Review – Amplesound Ethnic Ukulele

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Get your Hawaiian (or Brazilian cavaquinho) on with this elegant sampled ukulele.


by Warren Burt, Nov. 2017


Beijing-based Amplesound is a sampled instrument company whose products, so far, center around guitars and basses. The Amplesound Ethno Ukulele is a beautifully sampled instrument with all sorts of articulations, arpeggiations, etc.  Based on a Kamaka HF-3 uke, made by the legendary Hawaiian Kamaka family of luthiers, the tone is gorgeous, and totally realistic (whatever that means).  Where the “realism” really shines (or the correct term might be “hyper-realism”) is in the “Strummer” page, where you can set up various strum and arpeggio patterns with a huge variety of articulations, harmonies, and rhythms.  I’ve been a ukulele player for nearly 60 years, and I’ve never been able to play beautifully shaped patterns like the ones I could set up in a few moments in the “Strummer” page.  (Of course that might be because I’ve never practiced enough!)  And those patterns can, with the right tweaks, give a convincing impression that an acoustic uke is being played by a virtuoso player on a very fine instrument.  The Amplesound instruments (all of them) use their own player, so you don’t have to have Kontakt or UVI Workstation or any other sample player.  At first I was a bit questioning of this, but both the stand-alone version and the VST versions of the Amplesound Player work flawlessly, so this turned out to not be any problem at all.

The sample set takes up just over 2 GB of hard-drive space – quite economical, considering some of the sample sets I’ve seen recently.  There are 2 mic-positions which you can mix and adjust levels on.  The “Main” page is where you set up articulations, mic selection, pan, stereo on/off, doubling, fret-sound-release and related aspects of the sound, the start-time of the string (very important to get a uke-like timbre and not end up sounding like a piano), and the capo setting, if you want one.  The keyboard section tells you where key switches are, and where the playing range is.  Among the articulations worth mentioning are the various kinds of legato slides, which are lovely; the hammering on articulation, and the natural harmonics, which are quite special.  There are a number of performing modes – Keyboard mode, which allows a chromatic keyboard to play the entire sound set; Standard mode, which only allows notes to be played on strings if they correspond to what notes would be possible on a physical string (i.e., two notes that would exist on the same string can’t be played simultaneously in this mode), and Solo mode, which turns the instrument into a strict one-sample-at-a-time player.  There are many detailed tool-tip pop-ups to explain what each key or knob does.  You can also move your mouse to the fret-board graphic, and by holding down the left mouse button move your mouse around the fret-board to get a kind of ukulele playing you could never get in real life, yet with a very realistic uke timbre and articulation.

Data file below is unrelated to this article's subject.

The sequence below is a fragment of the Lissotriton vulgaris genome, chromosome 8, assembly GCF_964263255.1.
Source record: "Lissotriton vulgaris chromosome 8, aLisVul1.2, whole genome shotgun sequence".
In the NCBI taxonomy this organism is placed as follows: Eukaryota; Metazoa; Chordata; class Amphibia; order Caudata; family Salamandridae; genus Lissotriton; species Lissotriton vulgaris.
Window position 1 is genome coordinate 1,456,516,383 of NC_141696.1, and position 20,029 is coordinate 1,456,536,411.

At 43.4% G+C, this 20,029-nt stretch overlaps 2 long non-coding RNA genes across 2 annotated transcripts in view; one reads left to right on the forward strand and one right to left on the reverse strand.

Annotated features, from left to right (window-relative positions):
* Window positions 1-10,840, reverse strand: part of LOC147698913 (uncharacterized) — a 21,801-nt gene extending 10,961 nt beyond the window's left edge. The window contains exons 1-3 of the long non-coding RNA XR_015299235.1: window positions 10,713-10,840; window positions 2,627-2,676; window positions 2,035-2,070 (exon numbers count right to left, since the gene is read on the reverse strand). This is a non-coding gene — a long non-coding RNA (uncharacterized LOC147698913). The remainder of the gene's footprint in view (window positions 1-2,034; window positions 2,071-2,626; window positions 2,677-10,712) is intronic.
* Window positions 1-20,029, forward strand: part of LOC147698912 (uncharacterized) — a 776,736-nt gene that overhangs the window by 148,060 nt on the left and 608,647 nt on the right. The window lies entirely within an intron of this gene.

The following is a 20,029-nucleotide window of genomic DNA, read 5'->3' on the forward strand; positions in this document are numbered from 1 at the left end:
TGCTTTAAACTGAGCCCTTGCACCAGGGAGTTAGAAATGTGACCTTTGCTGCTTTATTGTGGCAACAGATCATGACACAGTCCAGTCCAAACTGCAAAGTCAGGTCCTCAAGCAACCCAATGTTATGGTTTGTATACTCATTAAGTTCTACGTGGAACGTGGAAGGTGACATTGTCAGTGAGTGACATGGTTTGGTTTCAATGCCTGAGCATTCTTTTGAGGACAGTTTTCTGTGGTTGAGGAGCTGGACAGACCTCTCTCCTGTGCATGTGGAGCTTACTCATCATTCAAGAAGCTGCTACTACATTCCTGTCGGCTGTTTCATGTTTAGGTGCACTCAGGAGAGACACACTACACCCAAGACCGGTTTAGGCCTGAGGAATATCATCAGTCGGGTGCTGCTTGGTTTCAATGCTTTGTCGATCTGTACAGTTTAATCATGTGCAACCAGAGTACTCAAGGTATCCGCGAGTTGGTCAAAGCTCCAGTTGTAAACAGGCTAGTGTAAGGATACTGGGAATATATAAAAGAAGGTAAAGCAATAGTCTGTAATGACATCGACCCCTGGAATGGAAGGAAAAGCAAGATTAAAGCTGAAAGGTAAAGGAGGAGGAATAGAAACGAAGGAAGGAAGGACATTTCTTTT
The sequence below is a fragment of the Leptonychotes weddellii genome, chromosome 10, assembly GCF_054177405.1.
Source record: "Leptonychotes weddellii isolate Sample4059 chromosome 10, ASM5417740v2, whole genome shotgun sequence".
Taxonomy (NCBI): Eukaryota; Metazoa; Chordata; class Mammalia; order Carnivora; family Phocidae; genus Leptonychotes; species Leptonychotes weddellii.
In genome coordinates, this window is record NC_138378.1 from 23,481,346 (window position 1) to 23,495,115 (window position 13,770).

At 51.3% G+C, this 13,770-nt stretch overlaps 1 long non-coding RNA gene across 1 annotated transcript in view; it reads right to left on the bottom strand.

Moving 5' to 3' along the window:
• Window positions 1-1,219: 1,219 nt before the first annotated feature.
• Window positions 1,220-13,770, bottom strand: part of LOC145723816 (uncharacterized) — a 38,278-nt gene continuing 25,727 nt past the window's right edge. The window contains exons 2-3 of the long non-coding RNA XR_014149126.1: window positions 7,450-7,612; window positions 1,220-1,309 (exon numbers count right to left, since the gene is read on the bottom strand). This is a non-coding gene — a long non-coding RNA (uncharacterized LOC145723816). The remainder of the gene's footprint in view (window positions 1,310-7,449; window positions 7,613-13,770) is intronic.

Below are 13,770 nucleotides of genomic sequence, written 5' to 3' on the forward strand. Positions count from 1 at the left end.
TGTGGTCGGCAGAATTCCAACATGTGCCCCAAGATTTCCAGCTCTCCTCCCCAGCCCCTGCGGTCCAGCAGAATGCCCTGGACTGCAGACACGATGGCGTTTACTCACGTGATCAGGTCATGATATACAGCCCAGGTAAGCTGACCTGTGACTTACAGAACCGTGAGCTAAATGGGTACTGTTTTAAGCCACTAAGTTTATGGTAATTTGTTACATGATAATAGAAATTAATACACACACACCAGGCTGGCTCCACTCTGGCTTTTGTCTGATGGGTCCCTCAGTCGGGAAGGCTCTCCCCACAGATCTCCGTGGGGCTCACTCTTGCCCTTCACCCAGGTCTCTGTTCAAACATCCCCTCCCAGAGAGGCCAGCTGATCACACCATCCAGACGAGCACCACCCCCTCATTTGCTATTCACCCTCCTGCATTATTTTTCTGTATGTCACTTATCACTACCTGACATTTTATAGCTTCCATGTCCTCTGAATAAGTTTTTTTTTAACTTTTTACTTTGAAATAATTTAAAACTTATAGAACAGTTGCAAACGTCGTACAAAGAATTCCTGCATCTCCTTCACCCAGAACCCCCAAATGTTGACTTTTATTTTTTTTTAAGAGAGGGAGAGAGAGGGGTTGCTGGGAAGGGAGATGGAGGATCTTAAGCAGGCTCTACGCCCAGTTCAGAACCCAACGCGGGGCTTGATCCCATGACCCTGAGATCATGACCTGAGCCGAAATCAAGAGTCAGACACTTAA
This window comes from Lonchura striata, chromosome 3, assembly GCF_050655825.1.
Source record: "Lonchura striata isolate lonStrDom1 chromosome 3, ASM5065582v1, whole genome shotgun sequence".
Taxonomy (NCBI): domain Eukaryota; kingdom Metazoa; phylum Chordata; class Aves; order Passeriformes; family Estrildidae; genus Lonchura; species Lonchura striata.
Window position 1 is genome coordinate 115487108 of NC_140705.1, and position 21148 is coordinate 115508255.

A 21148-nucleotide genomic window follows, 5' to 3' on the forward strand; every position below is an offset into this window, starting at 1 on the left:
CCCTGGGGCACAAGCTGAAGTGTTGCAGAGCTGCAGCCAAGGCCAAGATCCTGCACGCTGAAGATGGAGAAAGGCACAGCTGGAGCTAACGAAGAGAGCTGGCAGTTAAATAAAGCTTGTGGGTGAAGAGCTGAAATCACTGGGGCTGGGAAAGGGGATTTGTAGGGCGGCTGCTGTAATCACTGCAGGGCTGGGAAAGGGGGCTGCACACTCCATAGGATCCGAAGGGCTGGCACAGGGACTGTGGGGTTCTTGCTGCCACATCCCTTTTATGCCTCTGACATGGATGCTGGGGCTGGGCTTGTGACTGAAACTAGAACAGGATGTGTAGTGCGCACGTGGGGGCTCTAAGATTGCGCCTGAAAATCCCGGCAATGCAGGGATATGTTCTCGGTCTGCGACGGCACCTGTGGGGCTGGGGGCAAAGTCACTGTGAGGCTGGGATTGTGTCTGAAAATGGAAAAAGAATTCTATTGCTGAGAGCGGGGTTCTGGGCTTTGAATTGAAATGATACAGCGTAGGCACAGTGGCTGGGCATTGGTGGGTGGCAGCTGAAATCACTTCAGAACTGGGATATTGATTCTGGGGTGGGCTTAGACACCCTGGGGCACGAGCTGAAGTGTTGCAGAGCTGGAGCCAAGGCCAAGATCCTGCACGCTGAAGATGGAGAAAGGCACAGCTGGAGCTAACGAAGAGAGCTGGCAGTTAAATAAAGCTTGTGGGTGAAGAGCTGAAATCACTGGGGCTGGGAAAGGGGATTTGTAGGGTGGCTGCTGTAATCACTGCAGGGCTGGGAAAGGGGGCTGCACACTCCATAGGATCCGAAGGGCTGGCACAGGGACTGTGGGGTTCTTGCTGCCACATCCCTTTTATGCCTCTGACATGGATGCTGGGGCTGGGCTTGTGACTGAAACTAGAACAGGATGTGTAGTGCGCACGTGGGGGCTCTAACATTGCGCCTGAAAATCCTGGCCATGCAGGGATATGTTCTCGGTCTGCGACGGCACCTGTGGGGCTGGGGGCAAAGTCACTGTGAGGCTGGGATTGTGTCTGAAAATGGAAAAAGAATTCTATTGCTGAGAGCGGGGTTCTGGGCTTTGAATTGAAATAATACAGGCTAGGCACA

The next page is the “Strummer,” where you can set up various performance patterns.  It has three main sections – basic settings on the left, then a chord selection section, then a sequence/pattern player.  In the chord selection panel, you can set up 24 different chords, which consist of a fundamental, a chord type, and an inversion selector.  You can also save and load these sets of chords, once you’ve defined them.  The sequencer/pattern player has a sequencer grid, where you select the articulation of the currently selected chord, and its position within the rhythmic grid.  You can define 8 sequences and save and load any of these.  Tempo is defined within the pattern, but if you select the SYNC tab, you can then have your sequence playing at a tempo defined on the Options page.  Selecting a different chord while the sequence is playing leads to an immediate change to the newly selected chord.  There are many keyswitches which also select functions on this page.  There’s a lot more here, especially as regards subtle adjustments with playing technique, but basically, this page is well thought out, and is very versatile and musically useful.